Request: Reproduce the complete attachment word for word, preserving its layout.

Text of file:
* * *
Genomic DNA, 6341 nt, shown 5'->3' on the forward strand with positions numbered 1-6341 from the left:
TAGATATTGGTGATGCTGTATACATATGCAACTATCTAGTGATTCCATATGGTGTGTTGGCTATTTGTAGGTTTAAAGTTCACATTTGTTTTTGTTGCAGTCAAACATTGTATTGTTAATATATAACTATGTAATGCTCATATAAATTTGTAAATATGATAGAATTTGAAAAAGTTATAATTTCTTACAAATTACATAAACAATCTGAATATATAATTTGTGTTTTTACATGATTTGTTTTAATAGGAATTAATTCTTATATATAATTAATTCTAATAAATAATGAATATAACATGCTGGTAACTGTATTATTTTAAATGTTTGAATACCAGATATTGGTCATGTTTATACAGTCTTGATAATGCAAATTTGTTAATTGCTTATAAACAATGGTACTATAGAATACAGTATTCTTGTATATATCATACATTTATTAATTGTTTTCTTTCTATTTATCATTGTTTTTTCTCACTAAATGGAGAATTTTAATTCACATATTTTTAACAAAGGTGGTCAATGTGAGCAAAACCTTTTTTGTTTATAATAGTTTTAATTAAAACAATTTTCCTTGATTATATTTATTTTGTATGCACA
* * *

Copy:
Genomic DNA, 6341 nt, shown 5'->3' on the forward strand with positions numbered 1-6341 from the left:
TAGATATTGGTGATGCTGTATACATATGCAACTATCTAGTGATTCCATATGGTGTGTTGGCTATTTGTAGGTTTAAAGTTCACATTTGTTTTTGTTGCAGTCAAACATTGTATTGTTAATATATAACTATGTAATGCTCATATAAATTTGTAAATATGATAGAATTTGAAAAAGTTATAATTTCTTACAAATTACATAAACAATCTGAATATATAATTTGTGTTTTTACATGATTTGTTTTAATAGGAATTAATTCTTATATATAATTAATTCTAATAAATAATGAATATAACATGCTGGTAACTGTATTATTTTAAATGTTTGAATACCAGATATTGGTCATGTTTATACAGTCTTGATAATGCAAATTTGTTAATTGCTTATAAACAATGGTACTATAGAATACAGTATTCTTGTATATATCATACATTTATTAATTGTTTTCTTTCTATTTATCATTGTTTTTTCTCACTAAATGGAGAATTTTAATTCACATATTTTTAACAAAGGTGGTCAATGTGAGCAAAACCTTTTTTGTTTATAATAGTTTTAATTAAAACAATTTTCCTTGATTATATTTATTTTGTATGCACA